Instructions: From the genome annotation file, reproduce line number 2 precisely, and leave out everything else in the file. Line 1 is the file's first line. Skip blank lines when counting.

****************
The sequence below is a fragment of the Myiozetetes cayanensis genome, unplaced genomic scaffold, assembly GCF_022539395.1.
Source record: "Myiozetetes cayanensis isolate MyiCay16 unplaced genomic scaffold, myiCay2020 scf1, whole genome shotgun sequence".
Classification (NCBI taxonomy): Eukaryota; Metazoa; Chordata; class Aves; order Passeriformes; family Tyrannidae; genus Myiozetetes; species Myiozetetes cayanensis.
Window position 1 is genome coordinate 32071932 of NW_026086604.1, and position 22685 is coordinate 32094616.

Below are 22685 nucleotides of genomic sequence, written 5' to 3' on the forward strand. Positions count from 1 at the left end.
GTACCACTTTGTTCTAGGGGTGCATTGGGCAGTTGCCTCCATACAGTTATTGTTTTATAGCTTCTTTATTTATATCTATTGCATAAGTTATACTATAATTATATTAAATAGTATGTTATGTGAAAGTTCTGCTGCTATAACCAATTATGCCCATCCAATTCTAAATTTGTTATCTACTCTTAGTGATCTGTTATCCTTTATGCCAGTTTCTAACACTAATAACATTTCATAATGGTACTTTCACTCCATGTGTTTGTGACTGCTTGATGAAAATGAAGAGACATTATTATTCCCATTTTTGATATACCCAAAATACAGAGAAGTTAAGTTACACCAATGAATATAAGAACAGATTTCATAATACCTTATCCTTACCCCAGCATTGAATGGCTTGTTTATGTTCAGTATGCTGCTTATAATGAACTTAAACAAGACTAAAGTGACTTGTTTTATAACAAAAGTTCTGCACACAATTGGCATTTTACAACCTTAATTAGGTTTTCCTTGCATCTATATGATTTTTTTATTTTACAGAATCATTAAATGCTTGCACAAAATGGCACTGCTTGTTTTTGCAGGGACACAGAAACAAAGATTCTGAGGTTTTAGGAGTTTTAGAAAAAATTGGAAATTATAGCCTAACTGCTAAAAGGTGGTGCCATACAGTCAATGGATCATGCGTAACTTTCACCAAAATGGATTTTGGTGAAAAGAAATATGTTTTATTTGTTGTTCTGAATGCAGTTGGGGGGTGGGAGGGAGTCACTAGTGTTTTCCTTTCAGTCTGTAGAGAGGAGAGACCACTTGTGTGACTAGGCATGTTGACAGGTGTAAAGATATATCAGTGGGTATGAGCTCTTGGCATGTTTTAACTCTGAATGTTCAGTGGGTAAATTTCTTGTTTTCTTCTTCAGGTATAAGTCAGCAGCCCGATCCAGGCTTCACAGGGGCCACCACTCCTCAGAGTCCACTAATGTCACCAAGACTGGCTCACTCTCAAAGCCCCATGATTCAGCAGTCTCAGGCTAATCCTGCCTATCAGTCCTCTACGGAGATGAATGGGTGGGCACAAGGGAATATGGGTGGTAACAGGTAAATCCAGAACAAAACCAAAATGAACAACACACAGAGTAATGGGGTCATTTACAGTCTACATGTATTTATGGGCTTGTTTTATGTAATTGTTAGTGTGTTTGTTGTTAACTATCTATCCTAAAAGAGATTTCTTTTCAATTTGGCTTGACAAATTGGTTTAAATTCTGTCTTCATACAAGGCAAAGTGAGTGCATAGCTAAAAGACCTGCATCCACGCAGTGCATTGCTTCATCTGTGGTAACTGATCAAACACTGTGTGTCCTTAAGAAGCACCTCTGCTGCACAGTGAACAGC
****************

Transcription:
Source record: "Myiozetetes cayanensis isolate MyiCay16 unplaced genomic scaffold, myiCay2020 scf1, whole genome shotgun sequence".